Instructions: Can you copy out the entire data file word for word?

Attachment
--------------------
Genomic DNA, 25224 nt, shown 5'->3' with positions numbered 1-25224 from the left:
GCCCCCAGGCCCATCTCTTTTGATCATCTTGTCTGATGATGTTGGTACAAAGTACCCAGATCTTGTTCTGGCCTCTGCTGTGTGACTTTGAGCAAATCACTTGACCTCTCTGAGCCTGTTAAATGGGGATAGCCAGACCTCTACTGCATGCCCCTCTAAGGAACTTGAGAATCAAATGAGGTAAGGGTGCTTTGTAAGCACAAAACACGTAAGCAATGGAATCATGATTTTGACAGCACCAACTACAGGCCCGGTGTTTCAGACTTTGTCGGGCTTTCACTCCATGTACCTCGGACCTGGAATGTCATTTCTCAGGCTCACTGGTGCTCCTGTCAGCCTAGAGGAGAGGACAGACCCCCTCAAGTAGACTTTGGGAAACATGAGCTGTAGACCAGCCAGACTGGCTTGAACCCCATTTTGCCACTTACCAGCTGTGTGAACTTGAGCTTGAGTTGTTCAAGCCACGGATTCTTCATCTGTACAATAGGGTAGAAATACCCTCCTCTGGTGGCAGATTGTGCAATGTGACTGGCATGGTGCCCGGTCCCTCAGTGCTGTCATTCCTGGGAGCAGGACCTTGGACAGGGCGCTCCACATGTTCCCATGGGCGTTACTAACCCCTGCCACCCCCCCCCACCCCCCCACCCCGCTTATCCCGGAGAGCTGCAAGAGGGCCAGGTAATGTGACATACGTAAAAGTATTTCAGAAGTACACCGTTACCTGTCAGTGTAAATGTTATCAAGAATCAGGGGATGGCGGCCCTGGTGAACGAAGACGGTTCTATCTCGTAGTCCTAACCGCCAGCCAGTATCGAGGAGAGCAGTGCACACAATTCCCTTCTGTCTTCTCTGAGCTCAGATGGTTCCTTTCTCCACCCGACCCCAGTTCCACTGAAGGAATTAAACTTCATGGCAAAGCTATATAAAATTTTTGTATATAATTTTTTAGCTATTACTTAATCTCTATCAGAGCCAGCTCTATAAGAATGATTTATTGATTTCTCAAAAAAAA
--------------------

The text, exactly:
Genomic DNA, 25224 nt, shown 5'->3' with positions numbered 1-25224 from the left:
GCCCCCAGGCCCATCTCTTTTGATCATCTTGTCTGATGATGTTGGTACAAAGTACCCAGATCTTGTTCTGGCCTCTGCTGTGTGACTTTGAGCAAATCACTTGACCTCTCTGAGCCTGTTAAATGGGGATAGCCAGACCTCTACTGCATGCCCCTCTAAGGAACTTGAGAATCAAATGAGGTAAGGGTGCTTTGTAAGCACAAAACACGTAAGCAATGGAATCATGATTTTGACAGCACCAACTACAGGCCCGGTGTTTCAGACTTTGTCGGGCTTTCACTCCATGTACCTCGGACCTGGAATGTCATTTCTCAGGCTCACTGGTGCTCCTGTCAGCCTAGAGGAGAGGACAGACCCCCTCAAGTAGACTTTGGGAAACATGAGCTGTAGACCAGCCAGACTGGCTTGAACCCCATTTTGCCACTTACCAGCTGTGTGAACTTGAGCTTGAGTTGTTCAAGCCACGGATTCTTCATCTGTACAATAGGGTAGAAATACCCTCCTCTGGTGGCAGATTGTGCAATGTGACTGGCATGGTGCCCGGTCCCTCAGTGCTGTCATTCCTGGGAGCAGGACCTTGGACAGGGCGCTCCACATGTTCCCATGGGCGTTACTAACCCCTGCCACCCCCCCCCACCCCCCCACCCCGCTTATCCCGGAGAGCTGCAAGAGGGCCAGGTAATGTGACATACGTAAAAGTATTTCAGAAGTACACCGTTACCTGTCAGTGTAAATGTTATCAAGAATCAGGGGATGGCGGCCCTGGTGAACGAAGACGGTTCTATCTCGTAGTCCTAACCGCCAGCCAGTATCGAGGAGAGCAGTGCACACAATTCCCTTCTGTCTTCTCTGAGCTCAGATGGTTCCTTTCTCCACCCGACCCCAGTTCCACTGAAGGAATTAAACTTCATGGCAAAGCTATATAAAATTTTTGTATATAATTTTTTAGCTATTACTTAATCTCTATCAGAGCCAGCTCTATAAGAATGATTTATTGATTTCTCAAAAAAAA